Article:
Everyone wants to be mobile and independent. Cars are great tools for that, but some people encounter some challenges when they are trying to drive. For example, deaf people are dependent mainly on their sight and touch senses, which does deprive them of hearing some crucial signals. Now Hyundai Motor Group has revealed a new innovative technology that assists hearing-impaired drivers.
Vehicle horns were created for a reason. They allow other drivers to warn us about our own mistakes, possible obstacles or sudden changes in traffic situation. You may also be listening to your own car and even pedestrians yelling things at you. However, hearing-impaired drivers do not get this information and have to depend on other feelings. This could mean that they do not feel as safe on the road as they otherwise would. In fact, this could be damaging their confidence as well. Now Hyundai developed a way to inform hearing-impaired drivers about these audible signals through tactile and visual means.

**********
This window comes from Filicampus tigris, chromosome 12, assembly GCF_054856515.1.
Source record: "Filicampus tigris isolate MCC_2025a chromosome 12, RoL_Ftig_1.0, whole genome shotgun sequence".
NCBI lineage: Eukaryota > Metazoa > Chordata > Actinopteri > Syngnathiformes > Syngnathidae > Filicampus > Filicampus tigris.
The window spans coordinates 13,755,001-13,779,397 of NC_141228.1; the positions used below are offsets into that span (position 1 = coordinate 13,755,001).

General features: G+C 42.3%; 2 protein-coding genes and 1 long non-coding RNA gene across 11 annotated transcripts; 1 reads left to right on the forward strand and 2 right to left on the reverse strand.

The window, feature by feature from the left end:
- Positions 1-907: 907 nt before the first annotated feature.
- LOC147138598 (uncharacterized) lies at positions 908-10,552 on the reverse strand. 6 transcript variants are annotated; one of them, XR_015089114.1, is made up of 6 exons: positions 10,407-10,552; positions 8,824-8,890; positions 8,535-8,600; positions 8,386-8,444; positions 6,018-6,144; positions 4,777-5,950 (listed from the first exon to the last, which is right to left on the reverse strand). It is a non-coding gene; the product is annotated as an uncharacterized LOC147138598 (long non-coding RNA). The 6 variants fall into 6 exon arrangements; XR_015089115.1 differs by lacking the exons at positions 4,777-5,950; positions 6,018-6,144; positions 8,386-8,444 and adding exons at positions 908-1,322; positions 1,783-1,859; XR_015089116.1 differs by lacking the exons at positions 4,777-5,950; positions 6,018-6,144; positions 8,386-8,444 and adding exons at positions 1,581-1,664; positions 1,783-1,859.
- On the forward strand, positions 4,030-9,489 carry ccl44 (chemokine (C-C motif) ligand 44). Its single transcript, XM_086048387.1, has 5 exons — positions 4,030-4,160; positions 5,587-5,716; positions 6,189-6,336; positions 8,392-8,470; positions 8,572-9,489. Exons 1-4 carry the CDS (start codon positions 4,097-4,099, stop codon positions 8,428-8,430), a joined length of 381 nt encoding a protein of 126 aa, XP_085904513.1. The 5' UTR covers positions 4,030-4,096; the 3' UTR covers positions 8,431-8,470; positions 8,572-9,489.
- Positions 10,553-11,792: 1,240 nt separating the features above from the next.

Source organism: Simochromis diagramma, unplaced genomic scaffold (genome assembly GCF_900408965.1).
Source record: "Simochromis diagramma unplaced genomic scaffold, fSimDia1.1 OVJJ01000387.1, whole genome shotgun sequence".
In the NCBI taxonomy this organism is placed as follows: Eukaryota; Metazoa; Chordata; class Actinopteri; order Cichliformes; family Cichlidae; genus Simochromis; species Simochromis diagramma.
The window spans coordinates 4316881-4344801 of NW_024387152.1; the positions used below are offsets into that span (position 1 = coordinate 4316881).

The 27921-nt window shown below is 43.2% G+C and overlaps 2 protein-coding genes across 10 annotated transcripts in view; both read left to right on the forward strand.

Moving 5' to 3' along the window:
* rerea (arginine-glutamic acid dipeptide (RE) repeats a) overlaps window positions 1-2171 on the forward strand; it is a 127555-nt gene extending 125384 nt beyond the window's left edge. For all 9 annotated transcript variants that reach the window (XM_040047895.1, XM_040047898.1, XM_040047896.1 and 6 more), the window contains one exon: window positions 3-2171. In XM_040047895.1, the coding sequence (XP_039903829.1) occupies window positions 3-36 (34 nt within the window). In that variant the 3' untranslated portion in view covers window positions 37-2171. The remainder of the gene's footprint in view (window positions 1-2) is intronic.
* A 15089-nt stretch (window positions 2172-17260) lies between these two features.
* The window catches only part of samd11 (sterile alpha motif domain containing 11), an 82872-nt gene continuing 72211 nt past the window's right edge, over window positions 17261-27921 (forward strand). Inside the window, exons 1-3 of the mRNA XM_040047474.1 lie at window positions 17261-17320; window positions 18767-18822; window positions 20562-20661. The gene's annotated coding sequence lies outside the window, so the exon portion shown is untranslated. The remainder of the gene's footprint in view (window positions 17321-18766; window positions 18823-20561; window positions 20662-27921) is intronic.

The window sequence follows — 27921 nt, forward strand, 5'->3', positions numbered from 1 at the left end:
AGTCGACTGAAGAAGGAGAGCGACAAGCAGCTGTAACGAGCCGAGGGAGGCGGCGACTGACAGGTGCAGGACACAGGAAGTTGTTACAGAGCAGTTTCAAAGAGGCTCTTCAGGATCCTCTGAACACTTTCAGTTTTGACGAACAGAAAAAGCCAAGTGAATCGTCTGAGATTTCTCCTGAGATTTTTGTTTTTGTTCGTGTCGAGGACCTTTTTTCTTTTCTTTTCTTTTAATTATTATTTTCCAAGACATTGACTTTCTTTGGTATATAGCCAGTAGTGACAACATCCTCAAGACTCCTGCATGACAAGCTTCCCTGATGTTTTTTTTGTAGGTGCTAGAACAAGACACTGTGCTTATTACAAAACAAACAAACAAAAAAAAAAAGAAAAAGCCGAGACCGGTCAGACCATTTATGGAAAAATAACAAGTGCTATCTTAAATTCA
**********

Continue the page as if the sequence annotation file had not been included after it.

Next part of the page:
As everything these days, this technology employs artificial intelligence. It analyses the external sound patterns and uses the Audio-Visual Conversion and Audio-Tactile Conversion technologies to alert the driver. Typically, hearing-impaired people have acute, highly developed vision and sense of touch, which could be utilized to create a better sense of traffic situation around them. Audio-Visual Conversion listens to sound patterns around the car, recognizes them and displays them on the head-up display. For example, it could alert the driver about the emergency vehicle coming. Steering wheel also has multi-coloured LEDs which provide navigational information while driving.
Meanwhile Audio-Tactile Conversion transforms the sound into vibrations of the steering wheel. This could inform drivers about the distance to obstacles. In general, these technologies should enhance the driving experience as well as safety. Hearing-impaired people will not have to constantly look at the Satnav screen for directions – they will be given through the steering wheel LEDs as well as head-up display. They will also avoid constantly looking for emergency vehicles or even accidentally getting in their way. Finally, a horn symbol will appear on the head-up display once someone tries to alert the driver about something.
These systems could enhance safety and confidence of hearing-impaired drivers. They do require microphones, but the majority of their mechanism is in software. It means that it could be introduced into market very quickly.
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